I can clearly remember a morning a few years ago that really emphasises what I’m outlining here. After getting out of bed super-early and driving over 10km to a favourite rock ledge, I was disappointed to be greeted by big seas – conditions clearly unsafe for rock fishing. I stood there trying to think of a safe spot to fish, but soon realised that the best thing to do was drive straight back home and forget about the whole idea.

Around midday, I switched on the radio to catch the local news and the first item was a rock-fishing tragedy at the same spot I had planned to fish. Three people were swept to their deaths, simply because they were keen to have a fish and didn’t comprehend the dangers they were placing themselves in.

So check the weather or boating forecasts, take a good, hard look at a spot before fishing and make alternate plans if you’re not sure that it looks safe enough to fish.

Suitable footwear, like soft-soled joggers or cleated sandals, is certainly a good idea and never, ever, wear thongs – they are bad news on the rocks. Keep your clothing warm, but light. Shorts are much more practical than long pants, and a wind-proof spray jacket will help keep you warm and dry.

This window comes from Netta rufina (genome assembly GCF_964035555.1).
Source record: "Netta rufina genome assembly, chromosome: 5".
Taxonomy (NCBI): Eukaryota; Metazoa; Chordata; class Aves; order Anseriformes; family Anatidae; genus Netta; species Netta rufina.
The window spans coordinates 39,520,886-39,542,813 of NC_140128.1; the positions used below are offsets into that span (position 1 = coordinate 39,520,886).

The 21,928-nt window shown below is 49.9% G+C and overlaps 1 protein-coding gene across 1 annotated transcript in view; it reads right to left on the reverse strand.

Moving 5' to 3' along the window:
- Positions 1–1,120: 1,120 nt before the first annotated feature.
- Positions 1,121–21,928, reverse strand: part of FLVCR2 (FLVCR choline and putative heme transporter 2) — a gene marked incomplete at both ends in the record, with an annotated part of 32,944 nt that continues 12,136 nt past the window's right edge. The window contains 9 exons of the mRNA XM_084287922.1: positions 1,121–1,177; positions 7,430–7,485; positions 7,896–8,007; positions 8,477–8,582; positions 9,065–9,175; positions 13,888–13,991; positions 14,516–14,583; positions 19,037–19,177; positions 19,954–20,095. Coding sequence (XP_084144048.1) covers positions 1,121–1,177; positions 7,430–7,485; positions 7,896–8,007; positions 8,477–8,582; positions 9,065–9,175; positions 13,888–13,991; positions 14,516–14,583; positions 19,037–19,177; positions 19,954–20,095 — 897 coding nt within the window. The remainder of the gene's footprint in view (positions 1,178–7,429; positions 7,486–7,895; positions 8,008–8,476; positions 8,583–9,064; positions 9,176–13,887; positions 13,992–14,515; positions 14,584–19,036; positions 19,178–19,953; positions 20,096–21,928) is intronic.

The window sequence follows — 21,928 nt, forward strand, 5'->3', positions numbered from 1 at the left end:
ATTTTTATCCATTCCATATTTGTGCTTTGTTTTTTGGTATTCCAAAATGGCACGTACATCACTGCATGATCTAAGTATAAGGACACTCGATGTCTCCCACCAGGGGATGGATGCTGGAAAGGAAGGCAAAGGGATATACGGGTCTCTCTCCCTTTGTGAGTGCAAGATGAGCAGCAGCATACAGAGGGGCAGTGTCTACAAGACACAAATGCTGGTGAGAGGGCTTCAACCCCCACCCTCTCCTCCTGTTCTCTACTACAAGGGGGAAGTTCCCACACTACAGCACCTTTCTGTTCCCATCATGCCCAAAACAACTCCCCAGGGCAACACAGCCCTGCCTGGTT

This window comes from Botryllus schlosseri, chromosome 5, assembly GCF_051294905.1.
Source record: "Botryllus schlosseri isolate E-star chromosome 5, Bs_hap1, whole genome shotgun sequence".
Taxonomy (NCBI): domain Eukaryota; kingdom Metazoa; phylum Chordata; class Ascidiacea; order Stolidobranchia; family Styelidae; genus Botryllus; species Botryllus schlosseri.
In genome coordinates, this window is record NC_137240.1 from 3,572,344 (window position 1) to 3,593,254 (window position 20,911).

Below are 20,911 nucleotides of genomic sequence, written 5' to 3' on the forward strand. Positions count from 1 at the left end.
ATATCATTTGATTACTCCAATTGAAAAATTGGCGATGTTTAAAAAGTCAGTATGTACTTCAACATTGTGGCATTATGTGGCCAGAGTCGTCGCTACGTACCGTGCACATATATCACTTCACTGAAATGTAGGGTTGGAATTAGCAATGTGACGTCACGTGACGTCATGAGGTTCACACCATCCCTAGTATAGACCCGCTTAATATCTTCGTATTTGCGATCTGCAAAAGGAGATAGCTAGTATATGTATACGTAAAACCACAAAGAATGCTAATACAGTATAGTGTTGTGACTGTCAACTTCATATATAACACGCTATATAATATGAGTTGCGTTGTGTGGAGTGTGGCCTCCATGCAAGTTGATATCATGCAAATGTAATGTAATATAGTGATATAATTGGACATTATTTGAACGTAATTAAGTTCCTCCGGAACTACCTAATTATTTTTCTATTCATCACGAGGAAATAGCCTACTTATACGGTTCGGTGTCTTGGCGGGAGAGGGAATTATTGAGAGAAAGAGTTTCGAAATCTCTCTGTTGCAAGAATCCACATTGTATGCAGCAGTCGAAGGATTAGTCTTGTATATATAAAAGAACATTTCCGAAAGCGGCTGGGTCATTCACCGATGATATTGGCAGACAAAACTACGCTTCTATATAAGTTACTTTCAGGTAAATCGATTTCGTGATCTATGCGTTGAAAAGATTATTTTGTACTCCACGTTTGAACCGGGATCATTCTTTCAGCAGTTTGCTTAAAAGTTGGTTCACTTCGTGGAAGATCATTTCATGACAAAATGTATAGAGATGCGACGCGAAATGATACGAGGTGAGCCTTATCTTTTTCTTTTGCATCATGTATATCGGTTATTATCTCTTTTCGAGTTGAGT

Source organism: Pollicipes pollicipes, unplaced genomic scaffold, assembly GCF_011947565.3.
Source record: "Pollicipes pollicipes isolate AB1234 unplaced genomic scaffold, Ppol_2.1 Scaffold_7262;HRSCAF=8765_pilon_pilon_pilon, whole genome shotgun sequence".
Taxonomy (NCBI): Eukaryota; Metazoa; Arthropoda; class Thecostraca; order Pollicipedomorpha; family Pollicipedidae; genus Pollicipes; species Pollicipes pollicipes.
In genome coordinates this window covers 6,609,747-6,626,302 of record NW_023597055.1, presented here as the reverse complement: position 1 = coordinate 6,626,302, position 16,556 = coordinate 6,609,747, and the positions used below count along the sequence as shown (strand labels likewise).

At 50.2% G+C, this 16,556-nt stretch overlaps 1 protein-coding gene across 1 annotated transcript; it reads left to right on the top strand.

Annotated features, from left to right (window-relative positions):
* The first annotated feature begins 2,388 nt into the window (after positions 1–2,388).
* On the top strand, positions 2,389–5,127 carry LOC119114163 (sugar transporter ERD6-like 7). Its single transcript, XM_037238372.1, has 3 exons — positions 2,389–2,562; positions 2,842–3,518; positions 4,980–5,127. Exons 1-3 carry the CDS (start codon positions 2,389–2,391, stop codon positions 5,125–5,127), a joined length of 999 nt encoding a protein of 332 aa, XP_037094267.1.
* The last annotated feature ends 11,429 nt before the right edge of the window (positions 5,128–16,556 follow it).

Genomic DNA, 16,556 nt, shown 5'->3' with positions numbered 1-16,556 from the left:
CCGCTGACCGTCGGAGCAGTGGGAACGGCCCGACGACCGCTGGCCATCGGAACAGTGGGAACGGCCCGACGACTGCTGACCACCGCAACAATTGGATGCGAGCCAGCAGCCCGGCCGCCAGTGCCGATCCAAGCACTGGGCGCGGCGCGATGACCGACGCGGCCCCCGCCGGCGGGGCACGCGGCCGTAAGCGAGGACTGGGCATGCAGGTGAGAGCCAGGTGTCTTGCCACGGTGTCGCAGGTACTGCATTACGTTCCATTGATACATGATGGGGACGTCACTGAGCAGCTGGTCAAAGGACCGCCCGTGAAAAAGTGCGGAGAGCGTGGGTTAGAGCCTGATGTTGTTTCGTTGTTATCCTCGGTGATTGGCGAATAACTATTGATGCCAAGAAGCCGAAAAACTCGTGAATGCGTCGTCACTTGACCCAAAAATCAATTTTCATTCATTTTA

Always keep an eye on the water, fish near or with other people and stay alert at all times. Something that I absolutely hate seeing at the rocks is people drinking beer while they fish – don’t do it – save the drinks for when you get back home or to the camp site. Like driving a car, rock fishing isn’t dangerous, but add some alcohol and things could turn nasty.


Let’s take a look at some pointers that will help you score a few fish from the stones. As previously mentioned, it makes a lot of sense to fish the rocks with an open mind and gear that may suit a few different applications. Having said that, the best results will come if you target the more likely species, rather than just chuck out a bait and hope for the best.

When fishing for bream, drummer or blackfish, one of the main things to remember is not to cast out too far. In most cases these fish will be found right in close, under some foamy whitewater. Small hooks, light line and minimal sinker weight also add up to better results.

Most of these fish are less than a kilo so there’s not much point in using 10kg line, big hooks and a heavy rod. Hook sizes from No 10 to No 6 are fine for blackfish, while sizes No 4 to 1/0 are about right for bream and drummer.